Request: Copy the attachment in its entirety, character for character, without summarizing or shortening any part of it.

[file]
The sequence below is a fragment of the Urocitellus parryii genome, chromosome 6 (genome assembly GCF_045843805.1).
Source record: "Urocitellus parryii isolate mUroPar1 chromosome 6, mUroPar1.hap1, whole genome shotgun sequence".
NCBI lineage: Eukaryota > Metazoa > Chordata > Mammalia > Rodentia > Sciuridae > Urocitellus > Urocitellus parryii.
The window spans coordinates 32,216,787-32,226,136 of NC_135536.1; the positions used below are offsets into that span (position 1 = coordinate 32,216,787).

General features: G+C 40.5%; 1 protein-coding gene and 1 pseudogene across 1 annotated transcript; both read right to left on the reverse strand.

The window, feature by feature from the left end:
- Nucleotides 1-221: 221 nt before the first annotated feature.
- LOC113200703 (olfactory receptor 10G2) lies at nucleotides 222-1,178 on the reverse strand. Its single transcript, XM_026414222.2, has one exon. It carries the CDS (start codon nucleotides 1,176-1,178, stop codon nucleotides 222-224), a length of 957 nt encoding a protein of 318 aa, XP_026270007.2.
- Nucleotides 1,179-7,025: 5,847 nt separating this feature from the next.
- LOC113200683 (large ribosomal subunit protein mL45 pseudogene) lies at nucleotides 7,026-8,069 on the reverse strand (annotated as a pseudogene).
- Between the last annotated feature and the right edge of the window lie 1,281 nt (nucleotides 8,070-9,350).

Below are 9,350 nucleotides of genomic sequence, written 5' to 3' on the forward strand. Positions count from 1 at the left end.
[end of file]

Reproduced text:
The sequence below is a fragment of the Urocitellus parryii genome, chromosome 6 (genome assembly GCF_045843805.1).
Source record: "Urocitellus parryii isolate mUroPar1 chromosome 6, mUroPar1.hap1, whole genome shotgun sequence".
NCBI lineage: Eukaryota > Metazoa > Chordata > Mammalia > Rodentia > Sciuridae > Urocitellus > Urocitellus parryii.
The window spans coordinates 32,216,787-32,226,136 of NC_135536.1; the positions used below are offsets into that span (position 1 = coordinate 32,216,787).

General features: G+C 40.5%; 1 protein-coding gene and 1 pseudogene across 1 annotated transcript; both read right to left on the reverse strand.

The window, feature by feature from the left end:
- Nucleotides 1-221: 221 nt before the first annotated feature.
- LOC113200703 (olfactory receptor 10G2) lies at nucleotides 222-1,178 on the reverse strand. Its single transcript, XM_026414222.2, has one exon. It carries the CDS (start codon nucleotides 1,176-1,178, stop codon nucleotides 222-224), a length of 957 nt encoding a protein of 318 aa, XP_026270007.2.
- Nucleotides 1,179-7,025: 5,847 nt separating this feature from the next.
- LOC113200683 (large ribosomal subunit protein mL45 pseudogene) lies at nucleotides 7,026-8,069 on the reverse strand (annotated as a pseudogene).
- Between the last annotated feature and the right edge of the window lie 1,281 nt (nucleotides 8,070-9,350).

Below are 9,350 nucleotides of genomic sequence, written 5' to 3' on the forward strand. Positions count from 1 at the left end.